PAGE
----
• Cap on Insulin Costs: Senators advanced a bill that would cap insulin prices at $75 dollars or less for up to a 31-day supply.
  • Eminent Domain Matters: Under HF 2522, someone whose property is subject to eminent domain can file an application before the Iowa Utilities Board and a petition to seek declaratory review from the District Court.
  • Parental Rights for Minor Social Media Accounts: House File 2255 would require parental authorization before minors can create social media accounts and provide civil penalties if violated.
  • State Auditor Bypass: Senate File 2311 would allow state-funded public entities to contract public accountants to conduct the annual audits instead of the state auditor’s office. The state auditor would not have the ability to review or access the agencies’ audits.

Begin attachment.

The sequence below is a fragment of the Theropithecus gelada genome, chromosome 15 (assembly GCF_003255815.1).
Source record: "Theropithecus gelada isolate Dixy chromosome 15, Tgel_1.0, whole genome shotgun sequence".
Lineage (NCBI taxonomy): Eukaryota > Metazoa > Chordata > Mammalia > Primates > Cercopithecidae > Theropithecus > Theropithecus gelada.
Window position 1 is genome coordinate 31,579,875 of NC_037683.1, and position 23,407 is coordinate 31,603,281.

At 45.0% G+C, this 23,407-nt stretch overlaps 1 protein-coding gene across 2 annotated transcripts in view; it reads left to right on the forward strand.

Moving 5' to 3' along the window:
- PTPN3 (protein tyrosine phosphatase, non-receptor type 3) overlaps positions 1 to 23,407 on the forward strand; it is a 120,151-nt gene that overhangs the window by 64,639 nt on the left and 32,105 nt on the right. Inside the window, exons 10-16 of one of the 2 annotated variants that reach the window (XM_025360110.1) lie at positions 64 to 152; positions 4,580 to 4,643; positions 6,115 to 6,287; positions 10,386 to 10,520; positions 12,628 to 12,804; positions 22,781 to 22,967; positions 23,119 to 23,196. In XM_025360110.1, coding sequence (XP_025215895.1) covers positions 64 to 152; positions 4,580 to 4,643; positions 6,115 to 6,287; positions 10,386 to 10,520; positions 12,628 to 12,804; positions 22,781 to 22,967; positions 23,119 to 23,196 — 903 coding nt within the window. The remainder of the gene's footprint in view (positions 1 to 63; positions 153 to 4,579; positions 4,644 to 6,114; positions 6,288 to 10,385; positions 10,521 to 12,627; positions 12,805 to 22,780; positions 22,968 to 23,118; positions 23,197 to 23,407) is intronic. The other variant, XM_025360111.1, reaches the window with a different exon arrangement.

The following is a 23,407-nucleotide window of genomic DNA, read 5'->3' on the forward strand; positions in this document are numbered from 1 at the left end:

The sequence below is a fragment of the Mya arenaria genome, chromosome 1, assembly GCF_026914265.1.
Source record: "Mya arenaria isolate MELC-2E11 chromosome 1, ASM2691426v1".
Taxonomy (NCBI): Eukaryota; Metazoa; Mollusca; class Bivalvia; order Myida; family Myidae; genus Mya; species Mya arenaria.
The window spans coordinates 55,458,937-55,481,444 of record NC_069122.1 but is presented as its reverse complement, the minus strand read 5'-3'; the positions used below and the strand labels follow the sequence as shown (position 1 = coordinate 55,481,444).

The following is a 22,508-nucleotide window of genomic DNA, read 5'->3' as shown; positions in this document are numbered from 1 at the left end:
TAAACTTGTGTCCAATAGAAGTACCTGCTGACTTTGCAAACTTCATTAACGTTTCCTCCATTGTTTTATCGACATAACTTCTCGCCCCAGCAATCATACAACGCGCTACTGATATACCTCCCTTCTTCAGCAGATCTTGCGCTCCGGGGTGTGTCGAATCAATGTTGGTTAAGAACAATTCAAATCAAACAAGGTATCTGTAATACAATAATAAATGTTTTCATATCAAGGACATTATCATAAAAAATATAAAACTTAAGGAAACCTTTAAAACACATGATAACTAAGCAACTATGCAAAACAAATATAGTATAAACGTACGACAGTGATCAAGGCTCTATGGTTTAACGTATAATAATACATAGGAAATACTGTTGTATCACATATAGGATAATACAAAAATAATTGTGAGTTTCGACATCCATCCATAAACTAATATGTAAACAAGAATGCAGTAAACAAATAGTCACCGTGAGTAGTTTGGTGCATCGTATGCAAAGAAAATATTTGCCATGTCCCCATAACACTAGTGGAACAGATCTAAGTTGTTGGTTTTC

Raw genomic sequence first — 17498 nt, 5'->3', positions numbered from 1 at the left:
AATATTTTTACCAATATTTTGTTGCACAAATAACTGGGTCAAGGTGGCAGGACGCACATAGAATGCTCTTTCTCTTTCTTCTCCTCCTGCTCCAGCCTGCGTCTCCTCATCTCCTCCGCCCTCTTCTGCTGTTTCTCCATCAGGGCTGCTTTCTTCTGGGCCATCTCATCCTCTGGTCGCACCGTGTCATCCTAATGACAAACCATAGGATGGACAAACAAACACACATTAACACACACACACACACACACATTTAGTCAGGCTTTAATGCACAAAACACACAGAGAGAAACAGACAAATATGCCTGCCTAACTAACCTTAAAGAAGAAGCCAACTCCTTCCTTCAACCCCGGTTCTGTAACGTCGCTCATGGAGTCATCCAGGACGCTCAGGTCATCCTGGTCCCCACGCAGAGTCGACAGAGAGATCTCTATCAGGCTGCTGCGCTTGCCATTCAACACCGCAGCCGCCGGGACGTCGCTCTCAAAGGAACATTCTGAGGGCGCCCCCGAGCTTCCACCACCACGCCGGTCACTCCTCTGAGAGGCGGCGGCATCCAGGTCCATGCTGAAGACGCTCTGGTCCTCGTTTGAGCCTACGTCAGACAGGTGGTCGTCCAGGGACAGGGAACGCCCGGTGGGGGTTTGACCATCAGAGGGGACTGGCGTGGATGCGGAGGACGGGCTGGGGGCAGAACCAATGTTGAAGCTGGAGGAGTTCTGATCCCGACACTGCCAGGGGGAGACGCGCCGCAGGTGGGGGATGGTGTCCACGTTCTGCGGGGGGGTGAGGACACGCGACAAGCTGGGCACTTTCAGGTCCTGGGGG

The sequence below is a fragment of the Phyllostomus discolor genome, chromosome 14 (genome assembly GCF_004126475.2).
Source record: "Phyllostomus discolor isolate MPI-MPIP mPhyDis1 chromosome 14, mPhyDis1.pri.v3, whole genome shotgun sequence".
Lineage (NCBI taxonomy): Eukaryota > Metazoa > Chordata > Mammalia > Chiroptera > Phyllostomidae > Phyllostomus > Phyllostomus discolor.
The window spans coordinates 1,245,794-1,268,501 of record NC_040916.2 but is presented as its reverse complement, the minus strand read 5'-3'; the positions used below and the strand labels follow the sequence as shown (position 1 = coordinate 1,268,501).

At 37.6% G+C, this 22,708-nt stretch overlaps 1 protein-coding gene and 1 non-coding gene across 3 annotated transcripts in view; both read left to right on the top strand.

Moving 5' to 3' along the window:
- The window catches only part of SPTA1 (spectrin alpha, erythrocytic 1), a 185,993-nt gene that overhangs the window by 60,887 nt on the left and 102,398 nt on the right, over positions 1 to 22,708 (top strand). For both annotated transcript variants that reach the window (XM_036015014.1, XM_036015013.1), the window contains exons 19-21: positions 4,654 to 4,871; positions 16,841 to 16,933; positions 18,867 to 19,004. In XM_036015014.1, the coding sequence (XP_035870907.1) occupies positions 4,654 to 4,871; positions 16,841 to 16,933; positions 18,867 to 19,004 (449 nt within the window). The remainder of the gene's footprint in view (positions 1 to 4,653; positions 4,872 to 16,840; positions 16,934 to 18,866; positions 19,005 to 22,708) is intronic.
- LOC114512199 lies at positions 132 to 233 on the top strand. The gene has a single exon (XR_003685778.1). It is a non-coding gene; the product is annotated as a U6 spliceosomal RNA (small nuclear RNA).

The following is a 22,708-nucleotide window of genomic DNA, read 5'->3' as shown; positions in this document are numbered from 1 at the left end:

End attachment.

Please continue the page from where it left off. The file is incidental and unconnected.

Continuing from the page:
• Chapter 20 Union Recertifications: SSB 3158 would change the process for employers submitting lists for bargaining unit recertification elections and allow for automatic decertification to occur. The bill is opposed by organized labor, teachers, firefighters, police, among others.
  • Return Orders on Immigrants: This legislation would make it an aggravated misdemeanor for an individual who has been deported to return to Iowa.
  • Eliminating the Income Tax: GOP chairs of the Ways and Means committees proposed legislation to gradually eliminate the individual income tax in Iowa. The proposal is significantly more aggressive than the governor’s legislation to reduce the current tax level from 5.7% to 3.65% in 2024.
  • Governor’s Behavioral Health Merger: The Governor’s proposal reorganizes the 13 mental health regions and 19 substance abuse regions into 7 districts for behavioral health while moving disability services to align with aging services.